In an interview with Clear Channel (a large mass media company), activists from an organization called FAANMAIL explained that people don’t feel empowered enough to change hip hop’s portrayal black women. People don’t feel like they can’t make a difference because of the large entities they are up against.

Yes, the task will be challenging.

When challenging misogyny and racism in the media, you’re up against powerful companies with billions of dollars, that control what airs on TV and the radio, and employ several destructively influential hip hop artists, reality TV stars, and insatiable businessmen that all act as a collective Goliath.

That’s why people don’t try.

But we need to get out of this powerless state of mind. It’s not the government, the industry, or “the system,” that suppresses our voice—it’s the belief that we can’t do it that stagnates progress. Our feelings of powerlessness are partly the reason the image of black women in the media is what it is: an uneducated, hypersexed, “big booty hoe” with no concept of manners or self-respect.

However, change is not impossible. People have already made tremendous strides. Several organizations, such as FAANMAIL and Truth in Reality, work to change the image of black women in the media. In addition, we’ve all heard about how one writer, Sabrina Lamb, started the petition that canceled the show All My Babies Mamas. This is just the first step.

More work must be done—and it cannot solely happen online. It’s great to raise awareness through petitions on Change.org and social media, but armchair activism cannot replace live effort.

Activism online is too easy, and as the Harvard Crimson puts it, “Effective activism that creates lasting change takes effort and is often very frustrating. In fact, if an action is shiny, prepackaged, easy, and does not require any research or other sort of effort on the doer’s part, that is probably a sign that it is not going to be highly effective. If we hope to make a difference, it is essential that we are critical of such representations.”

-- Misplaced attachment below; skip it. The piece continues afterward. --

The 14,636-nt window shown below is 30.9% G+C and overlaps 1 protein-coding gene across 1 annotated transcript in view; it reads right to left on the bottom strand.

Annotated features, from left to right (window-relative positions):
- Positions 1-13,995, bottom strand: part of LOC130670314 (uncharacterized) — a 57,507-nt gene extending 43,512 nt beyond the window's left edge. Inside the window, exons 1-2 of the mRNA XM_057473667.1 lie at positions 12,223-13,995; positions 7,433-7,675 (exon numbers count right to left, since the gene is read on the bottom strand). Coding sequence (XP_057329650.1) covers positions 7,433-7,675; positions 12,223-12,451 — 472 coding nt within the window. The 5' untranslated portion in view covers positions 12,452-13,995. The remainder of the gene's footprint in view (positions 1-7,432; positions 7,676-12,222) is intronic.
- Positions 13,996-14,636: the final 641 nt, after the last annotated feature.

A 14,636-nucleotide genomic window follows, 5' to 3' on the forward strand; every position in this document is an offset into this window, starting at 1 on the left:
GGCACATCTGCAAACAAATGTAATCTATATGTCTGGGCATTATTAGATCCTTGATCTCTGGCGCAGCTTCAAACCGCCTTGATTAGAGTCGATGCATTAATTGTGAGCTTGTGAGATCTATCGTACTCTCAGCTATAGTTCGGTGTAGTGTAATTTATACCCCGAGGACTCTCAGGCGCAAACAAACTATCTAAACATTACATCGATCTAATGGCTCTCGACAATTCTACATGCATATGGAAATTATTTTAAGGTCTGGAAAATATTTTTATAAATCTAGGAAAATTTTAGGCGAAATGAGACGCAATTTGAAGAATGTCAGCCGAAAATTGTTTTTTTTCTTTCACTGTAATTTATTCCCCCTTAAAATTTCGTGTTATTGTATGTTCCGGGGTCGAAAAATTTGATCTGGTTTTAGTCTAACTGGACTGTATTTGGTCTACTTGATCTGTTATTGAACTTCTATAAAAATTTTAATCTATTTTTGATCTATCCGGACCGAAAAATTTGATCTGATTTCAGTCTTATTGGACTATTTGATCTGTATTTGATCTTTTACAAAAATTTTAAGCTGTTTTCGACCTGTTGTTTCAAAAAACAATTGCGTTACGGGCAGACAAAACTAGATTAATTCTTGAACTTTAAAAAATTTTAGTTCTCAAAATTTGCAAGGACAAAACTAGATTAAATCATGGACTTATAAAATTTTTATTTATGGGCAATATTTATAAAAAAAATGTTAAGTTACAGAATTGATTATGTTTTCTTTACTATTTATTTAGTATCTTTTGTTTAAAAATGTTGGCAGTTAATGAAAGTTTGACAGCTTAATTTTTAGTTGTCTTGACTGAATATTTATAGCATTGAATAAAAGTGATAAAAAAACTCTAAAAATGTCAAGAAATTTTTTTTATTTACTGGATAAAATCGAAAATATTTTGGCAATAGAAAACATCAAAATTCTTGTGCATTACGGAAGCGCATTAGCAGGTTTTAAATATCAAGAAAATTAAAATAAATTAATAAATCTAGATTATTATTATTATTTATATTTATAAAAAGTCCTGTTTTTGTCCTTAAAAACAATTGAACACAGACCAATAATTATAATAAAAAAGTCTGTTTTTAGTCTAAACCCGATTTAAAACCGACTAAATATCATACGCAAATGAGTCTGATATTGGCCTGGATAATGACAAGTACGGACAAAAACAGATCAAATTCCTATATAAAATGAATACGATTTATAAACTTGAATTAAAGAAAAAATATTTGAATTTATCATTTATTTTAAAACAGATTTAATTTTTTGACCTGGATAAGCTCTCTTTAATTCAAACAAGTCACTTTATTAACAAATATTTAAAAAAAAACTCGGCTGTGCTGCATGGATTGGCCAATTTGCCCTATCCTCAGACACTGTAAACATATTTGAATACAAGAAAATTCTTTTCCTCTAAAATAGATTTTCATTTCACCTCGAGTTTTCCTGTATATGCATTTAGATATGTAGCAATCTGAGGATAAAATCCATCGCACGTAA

In other words, real activism requires you to leave your computer screen and get your ass off of the couch (Ironically, I need to take my own advice. Blogging is a start; but, it’s not enough).

Here are some ideas on how to get active:

  • Connect with like-minded individuals.
  • Partner with organizations that are already doing the work
  • Host public rallies to show others there is a group that cares about the issue.
  • Use social media to its fullest extent
  • Involve local newspapers to spread the word
  • Get corporate sponsors (I know this may be easier said than done…yet still possible)
  • Try focusing on what changes you would like to see in the media (explaining what you don’t like is good, but giving examples of what you would like shows potential)

Of course, all of this will not happen overnight. But its the perseverance, dedication, and passion that gets things done.

“No work is insignificant. All labor that uplifts humanity has dignity and importance and should be undertaken with painstaking excellence.”

~Dr. Martin Luther King Jr.

Recommended Link: http://faanmail.wordpress.com/2013/03/12/talk-back-our-conversation-with-clear-channel-about-community-concerns/